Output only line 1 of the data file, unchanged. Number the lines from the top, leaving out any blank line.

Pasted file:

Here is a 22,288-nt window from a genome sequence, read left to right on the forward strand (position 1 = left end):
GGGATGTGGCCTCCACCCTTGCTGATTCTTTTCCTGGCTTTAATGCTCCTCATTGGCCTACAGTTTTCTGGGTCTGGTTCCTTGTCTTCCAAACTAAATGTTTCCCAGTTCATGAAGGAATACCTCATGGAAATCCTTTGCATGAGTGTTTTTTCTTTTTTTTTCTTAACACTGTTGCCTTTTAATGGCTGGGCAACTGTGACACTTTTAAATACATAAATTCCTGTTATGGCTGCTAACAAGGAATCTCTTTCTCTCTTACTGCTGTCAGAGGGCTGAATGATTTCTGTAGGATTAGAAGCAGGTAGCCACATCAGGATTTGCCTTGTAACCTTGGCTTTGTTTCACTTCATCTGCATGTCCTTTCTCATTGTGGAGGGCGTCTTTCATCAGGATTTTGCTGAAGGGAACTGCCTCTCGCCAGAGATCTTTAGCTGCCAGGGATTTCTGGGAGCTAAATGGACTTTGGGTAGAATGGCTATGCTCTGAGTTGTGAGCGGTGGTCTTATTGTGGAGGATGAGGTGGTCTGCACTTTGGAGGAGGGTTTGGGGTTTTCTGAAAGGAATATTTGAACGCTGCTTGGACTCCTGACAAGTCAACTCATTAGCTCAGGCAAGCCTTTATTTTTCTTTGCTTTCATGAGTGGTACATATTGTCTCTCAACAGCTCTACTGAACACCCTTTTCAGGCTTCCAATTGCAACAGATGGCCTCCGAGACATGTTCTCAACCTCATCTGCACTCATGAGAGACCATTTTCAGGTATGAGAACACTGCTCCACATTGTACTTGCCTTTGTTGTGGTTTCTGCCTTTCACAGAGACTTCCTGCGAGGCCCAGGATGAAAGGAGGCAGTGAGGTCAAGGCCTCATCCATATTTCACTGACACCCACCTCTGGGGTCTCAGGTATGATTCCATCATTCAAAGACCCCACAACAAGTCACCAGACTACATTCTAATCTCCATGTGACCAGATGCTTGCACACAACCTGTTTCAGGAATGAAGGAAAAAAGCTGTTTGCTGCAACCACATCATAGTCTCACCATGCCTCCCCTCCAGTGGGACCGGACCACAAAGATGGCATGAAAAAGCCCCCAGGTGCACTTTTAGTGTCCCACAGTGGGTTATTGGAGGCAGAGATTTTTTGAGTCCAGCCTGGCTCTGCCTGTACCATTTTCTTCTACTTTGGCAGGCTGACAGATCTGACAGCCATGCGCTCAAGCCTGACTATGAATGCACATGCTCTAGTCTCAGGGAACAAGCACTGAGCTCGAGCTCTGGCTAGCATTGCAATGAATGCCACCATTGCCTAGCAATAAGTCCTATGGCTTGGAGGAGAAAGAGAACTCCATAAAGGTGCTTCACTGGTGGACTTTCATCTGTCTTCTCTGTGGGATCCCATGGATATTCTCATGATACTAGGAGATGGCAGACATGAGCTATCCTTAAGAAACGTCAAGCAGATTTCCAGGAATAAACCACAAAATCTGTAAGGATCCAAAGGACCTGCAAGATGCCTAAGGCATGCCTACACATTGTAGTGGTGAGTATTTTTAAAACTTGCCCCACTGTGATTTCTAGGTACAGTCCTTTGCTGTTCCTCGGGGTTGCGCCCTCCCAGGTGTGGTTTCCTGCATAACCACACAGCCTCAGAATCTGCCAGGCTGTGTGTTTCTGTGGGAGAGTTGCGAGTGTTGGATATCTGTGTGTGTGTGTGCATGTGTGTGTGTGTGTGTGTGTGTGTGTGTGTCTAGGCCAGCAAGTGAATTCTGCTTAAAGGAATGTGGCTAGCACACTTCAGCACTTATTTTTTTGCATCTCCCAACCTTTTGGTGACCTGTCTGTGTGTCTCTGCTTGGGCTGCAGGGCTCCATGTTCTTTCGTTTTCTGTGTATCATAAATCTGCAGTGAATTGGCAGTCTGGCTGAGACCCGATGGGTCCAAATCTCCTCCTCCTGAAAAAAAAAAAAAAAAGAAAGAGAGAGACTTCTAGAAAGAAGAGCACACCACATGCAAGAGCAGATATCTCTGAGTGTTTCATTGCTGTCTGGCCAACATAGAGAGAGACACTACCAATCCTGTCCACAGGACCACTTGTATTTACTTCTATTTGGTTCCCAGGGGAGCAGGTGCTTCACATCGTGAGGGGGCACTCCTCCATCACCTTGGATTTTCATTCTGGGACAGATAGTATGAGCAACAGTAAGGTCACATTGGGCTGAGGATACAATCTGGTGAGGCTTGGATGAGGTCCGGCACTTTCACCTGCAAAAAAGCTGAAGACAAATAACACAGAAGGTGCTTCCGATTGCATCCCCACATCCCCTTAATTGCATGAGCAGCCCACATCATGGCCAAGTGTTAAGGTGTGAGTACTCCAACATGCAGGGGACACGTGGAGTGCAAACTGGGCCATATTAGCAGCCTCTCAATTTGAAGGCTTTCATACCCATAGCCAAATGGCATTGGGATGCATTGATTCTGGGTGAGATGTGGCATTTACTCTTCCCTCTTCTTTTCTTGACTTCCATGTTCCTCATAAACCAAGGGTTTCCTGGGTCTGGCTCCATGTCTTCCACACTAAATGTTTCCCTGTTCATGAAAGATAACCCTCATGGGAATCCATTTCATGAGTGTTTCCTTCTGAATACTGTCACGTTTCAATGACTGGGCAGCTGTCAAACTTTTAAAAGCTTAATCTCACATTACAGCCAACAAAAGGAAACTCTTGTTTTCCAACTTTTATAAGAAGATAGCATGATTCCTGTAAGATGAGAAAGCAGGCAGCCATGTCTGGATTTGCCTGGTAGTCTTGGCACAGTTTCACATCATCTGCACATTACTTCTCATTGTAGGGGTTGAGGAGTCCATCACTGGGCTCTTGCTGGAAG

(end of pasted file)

Here is a 22,288-nt window from a genome sequence, read left to right on the forward strand (position 1 = left end):